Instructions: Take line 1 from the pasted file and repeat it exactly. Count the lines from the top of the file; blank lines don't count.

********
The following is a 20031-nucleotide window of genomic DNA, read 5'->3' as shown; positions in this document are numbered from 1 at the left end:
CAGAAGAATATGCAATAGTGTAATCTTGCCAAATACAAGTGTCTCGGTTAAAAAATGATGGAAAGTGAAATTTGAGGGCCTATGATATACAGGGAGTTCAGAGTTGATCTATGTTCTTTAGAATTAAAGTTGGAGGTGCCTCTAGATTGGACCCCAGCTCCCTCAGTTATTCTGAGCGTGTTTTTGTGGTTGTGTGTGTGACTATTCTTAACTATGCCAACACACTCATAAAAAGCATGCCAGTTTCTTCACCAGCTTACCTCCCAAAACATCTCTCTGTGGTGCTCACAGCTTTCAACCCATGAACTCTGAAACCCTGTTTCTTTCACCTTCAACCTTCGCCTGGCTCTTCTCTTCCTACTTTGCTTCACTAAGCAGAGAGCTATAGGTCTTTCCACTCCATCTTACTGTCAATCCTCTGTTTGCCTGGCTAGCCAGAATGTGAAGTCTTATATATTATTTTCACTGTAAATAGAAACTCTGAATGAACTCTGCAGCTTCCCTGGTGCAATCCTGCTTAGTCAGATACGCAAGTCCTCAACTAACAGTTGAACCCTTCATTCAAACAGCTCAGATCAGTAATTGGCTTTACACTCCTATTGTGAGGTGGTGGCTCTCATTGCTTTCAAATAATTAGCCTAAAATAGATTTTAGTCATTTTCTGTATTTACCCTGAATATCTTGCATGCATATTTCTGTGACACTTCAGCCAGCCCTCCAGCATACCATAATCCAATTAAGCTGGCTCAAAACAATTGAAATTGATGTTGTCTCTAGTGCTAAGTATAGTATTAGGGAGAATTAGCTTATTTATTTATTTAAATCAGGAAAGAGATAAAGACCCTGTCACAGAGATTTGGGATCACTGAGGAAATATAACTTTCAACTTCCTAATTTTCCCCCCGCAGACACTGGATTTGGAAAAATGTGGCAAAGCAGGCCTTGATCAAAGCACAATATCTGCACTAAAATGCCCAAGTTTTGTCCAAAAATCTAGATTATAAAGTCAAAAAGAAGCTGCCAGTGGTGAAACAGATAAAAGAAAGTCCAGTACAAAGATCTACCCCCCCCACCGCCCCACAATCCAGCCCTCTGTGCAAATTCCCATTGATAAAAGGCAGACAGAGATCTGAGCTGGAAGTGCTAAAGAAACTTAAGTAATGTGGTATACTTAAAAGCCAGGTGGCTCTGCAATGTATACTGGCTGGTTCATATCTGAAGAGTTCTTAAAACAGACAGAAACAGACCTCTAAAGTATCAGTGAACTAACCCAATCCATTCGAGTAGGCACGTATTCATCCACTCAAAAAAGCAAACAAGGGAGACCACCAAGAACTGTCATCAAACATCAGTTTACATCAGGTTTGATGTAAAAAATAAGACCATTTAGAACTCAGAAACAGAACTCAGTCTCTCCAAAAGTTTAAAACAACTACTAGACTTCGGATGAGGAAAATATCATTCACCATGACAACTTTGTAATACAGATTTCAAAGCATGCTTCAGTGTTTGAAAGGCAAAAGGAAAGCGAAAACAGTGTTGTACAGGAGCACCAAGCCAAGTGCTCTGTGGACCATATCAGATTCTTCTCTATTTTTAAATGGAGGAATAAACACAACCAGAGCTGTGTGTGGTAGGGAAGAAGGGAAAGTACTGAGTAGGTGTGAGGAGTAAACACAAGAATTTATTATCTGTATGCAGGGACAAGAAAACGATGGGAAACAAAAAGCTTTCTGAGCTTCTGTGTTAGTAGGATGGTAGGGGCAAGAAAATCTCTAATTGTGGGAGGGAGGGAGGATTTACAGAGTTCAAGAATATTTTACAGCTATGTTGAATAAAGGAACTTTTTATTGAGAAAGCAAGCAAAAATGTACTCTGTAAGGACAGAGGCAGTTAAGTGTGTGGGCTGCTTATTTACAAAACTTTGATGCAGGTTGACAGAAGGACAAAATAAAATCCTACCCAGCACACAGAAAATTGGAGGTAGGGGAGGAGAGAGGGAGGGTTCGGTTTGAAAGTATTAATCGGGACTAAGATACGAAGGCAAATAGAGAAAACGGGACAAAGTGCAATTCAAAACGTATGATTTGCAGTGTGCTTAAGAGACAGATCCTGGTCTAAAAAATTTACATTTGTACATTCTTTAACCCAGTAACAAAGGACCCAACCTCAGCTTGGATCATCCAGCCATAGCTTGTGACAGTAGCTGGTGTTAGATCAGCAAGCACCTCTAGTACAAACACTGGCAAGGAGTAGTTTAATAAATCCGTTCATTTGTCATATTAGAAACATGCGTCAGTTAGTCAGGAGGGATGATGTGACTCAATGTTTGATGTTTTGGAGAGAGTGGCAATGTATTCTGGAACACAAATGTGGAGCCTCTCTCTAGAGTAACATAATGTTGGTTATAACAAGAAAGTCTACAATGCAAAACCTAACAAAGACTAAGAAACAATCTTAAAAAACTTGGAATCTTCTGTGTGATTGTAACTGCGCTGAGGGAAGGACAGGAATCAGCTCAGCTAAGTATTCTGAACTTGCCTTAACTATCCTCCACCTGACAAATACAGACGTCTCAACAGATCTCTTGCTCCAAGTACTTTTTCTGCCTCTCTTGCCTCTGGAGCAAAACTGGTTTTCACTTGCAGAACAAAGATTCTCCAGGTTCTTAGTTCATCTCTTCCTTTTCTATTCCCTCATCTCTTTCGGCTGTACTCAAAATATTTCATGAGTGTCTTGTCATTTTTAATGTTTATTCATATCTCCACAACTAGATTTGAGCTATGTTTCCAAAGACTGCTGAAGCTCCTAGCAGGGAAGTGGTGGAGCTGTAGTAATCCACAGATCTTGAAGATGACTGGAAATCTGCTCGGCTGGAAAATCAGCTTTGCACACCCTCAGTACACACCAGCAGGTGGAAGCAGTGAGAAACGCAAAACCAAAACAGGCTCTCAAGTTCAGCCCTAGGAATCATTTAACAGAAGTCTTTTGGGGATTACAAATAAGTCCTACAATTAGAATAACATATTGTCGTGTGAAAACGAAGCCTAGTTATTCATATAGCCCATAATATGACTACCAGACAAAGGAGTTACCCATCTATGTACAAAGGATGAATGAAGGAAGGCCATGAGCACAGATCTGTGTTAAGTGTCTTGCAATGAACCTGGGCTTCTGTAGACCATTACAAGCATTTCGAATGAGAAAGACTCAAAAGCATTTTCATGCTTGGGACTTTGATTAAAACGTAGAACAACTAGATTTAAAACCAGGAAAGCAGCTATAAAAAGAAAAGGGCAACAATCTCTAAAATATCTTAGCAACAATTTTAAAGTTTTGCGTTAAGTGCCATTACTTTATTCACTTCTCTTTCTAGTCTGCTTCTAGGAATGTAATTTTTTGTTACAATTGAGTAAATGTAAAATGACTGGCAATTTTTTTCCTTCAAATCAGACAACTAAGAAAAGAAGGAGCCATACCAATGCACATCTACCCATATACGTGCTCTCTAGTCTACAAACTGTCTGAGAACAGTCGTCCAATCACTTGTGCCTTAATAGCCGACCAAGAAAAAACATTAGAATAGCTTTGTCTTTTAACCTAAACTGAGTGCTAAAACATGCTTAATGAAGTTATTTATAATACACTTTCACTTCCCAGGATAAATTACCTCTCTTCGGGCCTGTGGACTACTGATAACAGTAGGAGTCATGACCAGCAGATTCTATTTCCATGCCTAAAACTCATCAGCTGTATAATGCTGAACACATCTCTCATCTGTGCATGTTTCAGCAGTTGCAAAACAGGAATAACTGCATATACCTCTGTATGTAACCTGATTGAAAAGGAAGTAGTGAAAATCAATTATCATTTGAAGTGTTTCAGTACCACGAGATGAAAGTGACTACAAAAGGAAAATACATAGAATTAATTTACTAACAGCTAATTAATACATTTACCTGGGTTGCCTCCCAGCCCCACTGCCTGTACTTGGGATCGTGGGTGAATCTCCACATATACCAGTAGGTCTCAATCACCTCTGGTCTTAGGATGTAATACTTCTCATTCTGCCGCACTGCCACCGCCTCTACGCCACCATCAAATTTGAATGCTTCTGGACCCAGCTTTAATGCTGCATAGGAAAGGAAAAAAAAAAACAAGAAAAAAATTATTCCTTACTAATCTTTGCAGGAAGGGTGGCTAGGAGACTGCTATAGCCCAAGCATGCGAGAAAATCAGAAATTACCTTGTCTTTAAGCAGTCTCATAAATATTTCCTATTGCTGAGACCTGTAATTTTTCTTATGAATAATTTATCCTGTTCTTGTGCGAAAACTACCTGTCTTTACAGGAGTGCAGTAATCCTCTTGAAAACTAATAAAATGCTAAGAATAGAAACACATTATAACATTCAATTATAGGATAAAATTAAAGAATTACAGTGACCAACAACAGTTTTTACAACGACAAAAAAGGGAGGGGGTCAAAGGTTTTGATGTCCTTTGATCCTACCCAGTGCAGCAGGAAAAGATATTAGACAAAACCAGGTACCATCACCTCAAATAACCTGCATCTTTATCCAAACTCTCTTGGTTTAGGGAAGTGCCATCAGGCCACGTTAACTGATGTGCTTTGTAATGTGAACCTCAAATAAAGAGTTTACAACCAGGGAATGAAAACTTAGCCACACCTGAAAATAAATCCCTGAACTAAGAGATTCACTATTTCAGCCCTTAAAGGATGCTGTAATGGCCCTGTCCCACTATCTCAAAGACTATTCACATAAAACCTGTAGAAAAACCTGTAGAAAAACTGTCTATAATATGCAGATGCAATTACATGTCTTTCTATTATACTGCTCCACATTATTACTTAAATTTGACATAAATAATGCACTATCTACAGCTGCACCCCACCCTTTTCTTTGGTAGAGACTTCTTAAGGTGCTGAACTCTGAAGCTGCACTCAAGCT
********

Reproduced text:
The following is a 20031-nucleotide window of genomic DNA, read 5'->3' as shown; positions in this document are numbered from 1 at the left end: